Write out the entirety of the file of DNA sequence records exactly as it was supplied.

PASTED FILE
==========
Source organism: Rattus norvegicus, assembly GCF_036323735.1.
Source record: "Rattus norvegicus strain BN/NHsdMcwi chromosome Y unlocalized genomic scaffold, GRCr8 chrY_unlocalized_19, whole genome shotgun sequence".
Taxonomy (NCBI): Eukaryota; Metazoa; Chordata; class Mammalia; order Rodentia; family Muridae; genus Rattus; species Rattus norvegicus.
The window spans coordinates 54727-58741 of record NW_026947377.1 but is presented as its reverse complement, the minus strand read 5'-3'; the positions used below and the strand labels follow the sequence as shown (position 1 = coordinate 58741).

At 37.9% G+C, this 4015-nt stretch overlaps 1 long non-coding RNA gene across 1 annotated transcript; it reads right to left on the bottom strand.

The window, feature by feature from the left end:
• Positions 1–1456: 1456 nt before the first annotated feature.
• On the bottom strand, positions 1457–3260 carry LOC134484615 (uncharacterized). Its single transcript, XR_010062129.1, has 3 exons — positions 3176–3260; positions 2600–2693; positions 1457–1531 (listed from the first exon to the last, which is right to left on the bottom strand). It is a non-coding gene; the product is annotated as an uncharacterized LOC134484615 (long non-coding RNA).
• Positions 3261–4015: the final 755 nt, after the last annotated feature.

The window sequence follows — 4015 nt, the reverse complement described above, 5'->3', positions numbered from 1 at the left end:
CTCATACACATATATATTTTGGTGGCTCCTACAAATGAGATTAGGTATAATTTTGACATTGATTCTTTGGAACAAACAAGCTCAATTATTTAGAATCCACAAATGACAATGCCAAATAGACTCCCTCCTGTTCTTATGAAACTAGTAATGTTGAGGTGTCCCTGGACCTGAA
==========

Source organism: Rattus norvegicus, assembly GCF_036323735.1.
Source record: "Rattus norvegicus strain BN/NHsdMcwi chromosome Y unlocalized genomic scaffold, GRCr8 chrY_unlocalized_19, whole genome shotgun sequence".
Taxonomy (NCBI): Eukaryota; Metazoa; Chordata; class Mammalia; order Rodentia; family Muridae; genus Rattus; species Rattus norvegicus.
The window spans coordinates 54727-58741 of record NW_026947377.1 but is presented as its reverse complement, the minus strand read 5'-3'; the positions used below and the strand labels follow the sequence as shown (position 1 = coordinate 58741).

At 37.9% G+C, this 4015-nt stretch overlaps 1 long non-coding RNA gene across 1 annotated transcript; it reads right to left on the bottom strand.

The window, feature by feature from the left end:
• Positions 1–1456: 1456 nt before the first annotated feature.
• On the bottom strand, positions 1457–3260 carry LOC134484615 (uncharacterized). Its single transcript, XR_010062129.1, has 3 exons — positions 3176–3260; positions 2600–2693; positions 1457–1531 (listed from the first exon to the last, which is right to left on the bottom strand). It is a non-coding gene; the product is annotated as an uncharacterized LOC134484615 (long non-coding RNA).
• Positions 3261–4015: the final 755 nt, after the last annotated feature.

The window sequence follows — 4015 nt, the reverse complement described above, 5'->3', positions numbered from 1 at the left end:
CTCATACACATATATATTTTGGTGGCTCCTACAAATGAGATTAGGTATAATTTTGACATTGATTCTTTGGAACAAACAAGCTCAATTATTTAGAATCCACAAATGACAATGCCAAATAGACTCCCTCCTGTTCTTATGAAACTAGTAATGTTGAGGTGTCCCTGGACCTGAA